Flacco accepts blame for Ravens’ 3-game slide
Flacco understands that an NFL quarterback often receives an inordinate amount of criticism in defeat and perhaps too much credit for a victory. In this case, however, he accepts full responsibility for Baltimore’s longest skid since 2009.
“All of it,” Flacco said Wednesday. “It starts with the quarterback.”
It’s tough to argue. Flacco’s fumble set up the tying score in a loss to Pittsburgh on Dec. 2. A fumble and an interception in the third quarter led to two Washington field goals in an overtime defeat on Dec. 9, and last Sunday he had two first-half turnovers in a 34-17 drubbing by Denver.
Flacco only can hope the lasting image of his 2012 season isn’t the one of him lying face down on the turf following his futile chase of Chris Harris, who went 98 yards with an interception to put the Broncos up 17-0 at halftime.
AFC North blog
ESPN.com’s Jamison Hensley writes about all things AFC North in his division blog.
Flacco laying prone on the goal line, agonizing over his critical mistake, typified a season that has turned decidedly flat.
If the Ravens (9-5) are to pull out of their tailspin and make some noise in the postseason, Flacco will have to right himself in a hurry. He’s got no doubt it’s going to happen, starting this Sunday at home against the defending world champion New York Giants (8-6). Baltimore can clinch its second straight AFC North title with a win.
“I’m confident. Our team is confident,” he said. “These are tough situations, but it’s about how you stand up. You can’t blink. I don’t know if we’ve necessarily been in this kind of situation in the past, but we’ve dealt with things that are similar and we know how to move forward and push through.”
Since taking over the starting job out of training camp in his rookie season, Flacco has endured only two three-game losing streaks. So this is rather unusual territory for the Ravens’ career leader in yards passing, touchdown passes and completion percentage.
“I hope we go out there and play fast, physical and smart and I hope we win football games,” he said. “I don’t hope. I know that’s what we’re going to do. It’s what we’ve done here.”
In spite of his recent struggle, Flacco deserves credit for helping the Ravens reach the playoffs in five straight seasons. He is the only quarterback in NFL history to reach the postseason in each of his first four years, and now he’s 5 for 5.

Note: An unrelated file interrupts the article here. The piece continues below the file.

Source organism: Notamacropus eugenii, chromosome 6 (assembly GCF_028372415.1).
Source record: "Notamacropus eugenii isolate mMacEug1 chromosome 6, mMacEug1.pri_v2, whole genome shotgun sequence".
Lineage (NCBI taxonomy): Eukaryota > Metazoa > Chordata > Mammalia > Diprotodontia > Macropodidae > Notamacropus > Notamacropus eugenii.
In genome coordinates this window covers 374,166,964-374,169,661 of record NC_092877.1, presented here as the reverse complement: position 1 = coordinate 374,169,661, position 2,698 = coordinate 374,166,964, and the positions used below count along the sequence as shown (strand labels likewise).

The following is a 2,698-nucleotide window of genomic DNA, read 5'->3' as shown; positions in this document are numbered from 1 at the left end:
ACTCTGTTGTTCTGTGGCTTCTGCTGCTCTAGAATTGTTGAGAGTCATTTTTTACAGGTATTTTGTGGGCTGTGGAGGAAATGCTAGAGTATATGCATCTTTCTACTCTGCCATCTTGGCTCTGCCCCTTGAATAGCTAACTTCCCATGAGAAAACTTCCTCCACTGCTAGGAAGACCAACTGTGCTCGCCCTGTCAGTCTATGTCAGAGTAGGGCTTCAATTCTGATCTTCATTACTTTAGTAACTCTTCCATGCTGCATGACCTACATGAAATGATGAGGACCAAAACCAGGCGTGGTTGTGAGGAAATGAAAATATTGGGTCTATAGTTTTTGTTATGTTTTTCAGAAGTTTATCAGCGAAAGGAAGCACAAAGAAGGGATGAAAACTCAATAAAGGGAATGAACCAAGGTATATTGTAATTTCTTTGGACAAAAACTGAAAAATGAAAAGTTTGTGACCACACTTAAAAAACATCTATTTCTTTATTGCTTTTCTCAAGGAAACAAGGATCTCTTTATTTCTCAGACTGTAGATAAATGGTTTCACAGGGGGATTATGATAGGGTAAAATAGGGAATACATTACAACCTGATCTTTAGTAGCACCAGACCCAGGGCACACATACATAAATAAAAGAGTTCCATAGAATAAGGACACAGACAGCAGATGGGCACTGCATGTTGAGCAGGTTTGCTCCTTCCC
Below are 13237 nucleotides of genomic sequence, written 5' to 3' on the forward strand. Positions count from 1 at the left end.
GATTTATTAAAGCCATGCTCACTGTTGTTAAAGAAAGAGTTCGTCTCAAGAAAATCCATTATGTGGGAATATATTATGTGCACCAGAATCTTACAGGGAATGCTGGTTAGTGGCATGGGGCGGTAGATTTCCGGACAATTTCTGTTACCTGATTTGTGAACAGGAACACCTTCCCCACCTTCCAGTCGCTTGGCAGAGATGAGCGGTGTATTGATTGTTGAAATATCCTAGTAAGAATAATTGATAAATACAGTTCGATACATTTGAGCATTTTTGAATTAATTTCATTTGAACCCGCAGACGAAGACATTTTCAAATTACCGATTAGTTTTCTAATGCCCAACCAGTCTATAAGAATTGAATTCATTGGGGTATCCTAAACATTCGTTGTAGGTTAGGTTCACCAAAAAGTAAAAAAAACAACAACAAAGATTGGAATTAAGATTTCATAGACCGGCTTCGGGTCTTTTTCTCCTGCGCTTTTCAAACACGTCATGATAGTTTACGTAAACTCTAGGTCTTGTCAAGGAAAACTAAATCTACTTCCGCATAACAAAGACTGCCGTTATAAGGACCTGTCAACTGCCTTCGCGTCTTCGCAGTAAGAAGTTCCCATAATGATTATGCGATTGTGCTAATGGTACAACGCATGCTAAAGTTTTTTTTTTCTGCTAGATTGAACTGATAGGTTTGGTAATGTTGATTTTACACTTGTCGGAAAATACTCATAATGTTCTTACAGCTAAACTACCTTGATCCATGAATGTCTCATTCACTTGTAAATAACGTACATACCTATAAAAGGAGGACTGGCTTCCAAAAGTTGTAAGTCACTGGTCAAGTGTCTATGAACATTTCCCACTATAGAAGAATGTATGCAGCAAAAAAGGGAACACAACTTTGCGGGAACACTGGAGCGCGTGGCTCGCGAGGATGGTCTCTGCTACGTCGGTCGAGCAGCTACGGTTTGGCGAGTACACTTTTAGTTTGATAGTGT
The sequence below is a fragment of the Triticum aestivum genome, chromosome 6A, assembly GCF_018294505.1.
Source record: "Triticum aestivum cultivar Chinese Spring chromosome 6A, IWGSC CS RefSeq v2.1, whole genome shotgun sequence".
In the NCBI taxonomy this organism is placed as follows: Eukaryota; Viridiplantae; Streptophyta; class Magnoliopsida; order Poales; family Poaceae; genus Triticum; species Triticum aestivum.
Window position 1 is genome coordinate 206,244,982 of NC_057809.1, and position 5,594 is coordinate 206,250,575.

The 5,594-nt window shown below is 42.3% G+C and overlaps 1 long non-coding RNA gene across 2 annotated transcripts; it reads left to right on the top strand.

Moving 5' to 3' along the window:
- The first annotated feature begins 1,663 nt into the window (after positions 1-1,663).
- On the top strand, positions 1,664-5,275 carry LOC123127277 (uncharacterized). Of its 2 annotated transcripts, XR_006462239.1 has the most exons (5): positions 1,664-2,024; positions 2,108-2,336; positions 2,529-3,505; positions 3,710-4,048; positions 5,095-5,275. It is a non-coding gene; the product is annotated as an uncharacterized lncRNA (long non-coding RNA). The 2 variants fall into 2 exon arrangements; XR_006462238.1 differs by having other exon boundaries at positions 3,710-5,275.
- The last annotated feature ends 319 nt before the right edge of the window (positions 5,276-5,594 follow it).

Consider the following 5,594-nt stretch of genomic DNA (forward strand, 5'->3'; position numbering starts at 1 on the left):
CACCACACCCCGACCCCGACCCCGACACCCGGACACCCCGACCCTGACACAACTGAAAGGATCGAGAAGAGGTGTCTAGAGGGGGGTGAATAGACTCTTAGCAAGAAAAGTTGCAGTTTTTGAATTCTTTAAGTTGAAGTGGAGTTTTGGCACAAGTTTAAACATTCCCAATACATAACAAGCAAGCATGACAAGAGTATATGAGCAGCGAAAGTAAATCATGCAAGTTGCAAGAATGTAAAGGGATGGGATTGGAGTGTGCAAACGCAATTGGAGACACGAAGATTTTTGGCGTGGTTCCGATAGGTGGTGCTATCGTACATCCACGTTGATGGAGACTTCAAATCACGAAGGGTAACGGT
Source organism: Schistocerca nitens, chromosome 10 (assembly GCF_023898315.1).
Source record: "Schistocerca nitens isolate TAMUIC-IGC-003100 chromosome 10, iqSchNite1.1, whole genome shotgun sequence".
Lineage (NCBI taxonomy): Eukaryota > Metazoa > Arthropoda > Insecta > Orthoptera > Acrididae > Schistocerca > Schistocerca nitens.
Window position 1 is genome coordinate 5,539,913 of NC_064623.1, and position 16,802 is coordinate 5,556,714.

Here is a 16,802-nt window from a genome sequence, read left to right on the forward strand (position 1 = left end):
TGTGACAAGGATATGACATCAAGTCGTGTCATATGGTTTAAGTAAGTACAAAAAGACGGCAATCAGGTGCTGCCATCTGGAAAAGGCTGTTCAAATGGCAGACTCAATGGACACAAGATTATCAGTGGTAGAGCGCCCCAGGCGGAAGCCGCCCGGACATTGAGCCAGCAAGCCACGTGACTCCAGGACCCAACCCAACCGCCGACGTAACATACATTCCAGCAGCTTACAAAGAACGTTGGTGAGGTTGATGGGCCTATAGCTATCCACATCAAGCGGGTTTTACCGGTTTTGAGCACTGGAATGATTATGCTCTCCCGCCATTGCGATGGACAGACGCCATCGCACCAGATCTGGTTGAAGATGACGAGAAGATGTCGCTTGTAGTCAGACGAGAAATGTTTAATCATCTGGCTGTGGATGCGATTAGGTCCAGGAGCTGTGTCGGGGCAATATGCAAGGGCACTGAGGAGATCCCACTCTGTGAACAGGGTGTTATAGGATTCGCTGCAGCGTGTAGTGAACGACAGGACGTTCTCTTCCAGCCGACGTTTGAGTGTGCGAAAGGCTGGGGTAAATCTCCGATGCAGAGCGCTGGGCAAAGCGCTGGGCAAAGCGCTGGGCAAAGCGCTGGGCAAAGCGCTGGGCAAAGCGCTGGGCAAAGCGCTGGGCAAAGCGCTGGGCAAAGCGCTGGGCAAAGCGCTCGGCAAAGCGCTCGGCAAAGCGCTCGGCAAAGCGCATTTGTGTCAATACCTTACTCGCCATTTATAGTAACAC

“I’m pretty proud of it, but it’s not something that I or we think about on a regular basis,” he said.
Flacco may not be among the elite NFL quarterbacks, but he’s earned respect from his teammates and the opposition.
“He’s a confident player, tough as nails,” Baltimore offensive tackle Michael Oher said.
“I see a good young quarterback who’s growing in the system that John (Harbaugh) and his staff developed in Baltimore,” Giants coach Tom Coughlin said. “And he seems to be getting better all the time.”
Flacco has never been to the Super Bowl, but he has twice taken Baltimore to the AFC title game. Last year, he nearly engineered an upset of the New England Patriots in the conference championship but was undone by a dropped pass and a botched field-goal try.
“He makes a lot of plays and has turned into a guy who’s a good leader,” said Giants quarterback Eli Manning, a two-time Super Bowl winner. “Last year he was right there, a play away from making the Super Bowl.”
It’s impossible to determine how this season will end, but at this juncture the Ravens don’t look the part of a Super Bowl contender. Not yet, anyway.
Flacco’s struggle against Pittsburgh and Washington played a role in Harbaugh’s decision last week to dump offensive coordinator Cam Cameron. Now it’s up to Flacco to make the quick adjustment to Jim Caldwell, who called the plays against Denver.
“We’ve had to go through a lot of adversity this year, and Joe being Joe, he’s responded to it really well,” Ravens running back Ray Rice said. “It’s not easy going through a change this late in the season, but the way he’s handled it, he’s still Joe. This week gives us a great opportunity to bounce back. Everything that we want is still in front of us. Quarterback is the toughest position in the game, and I just think with that amount of pressure he’s handled it really well. Joe is still a great quarterback. He’s our quarterback, and we’re going to defend him to the end.”
Copyright 2012 by The Associated Press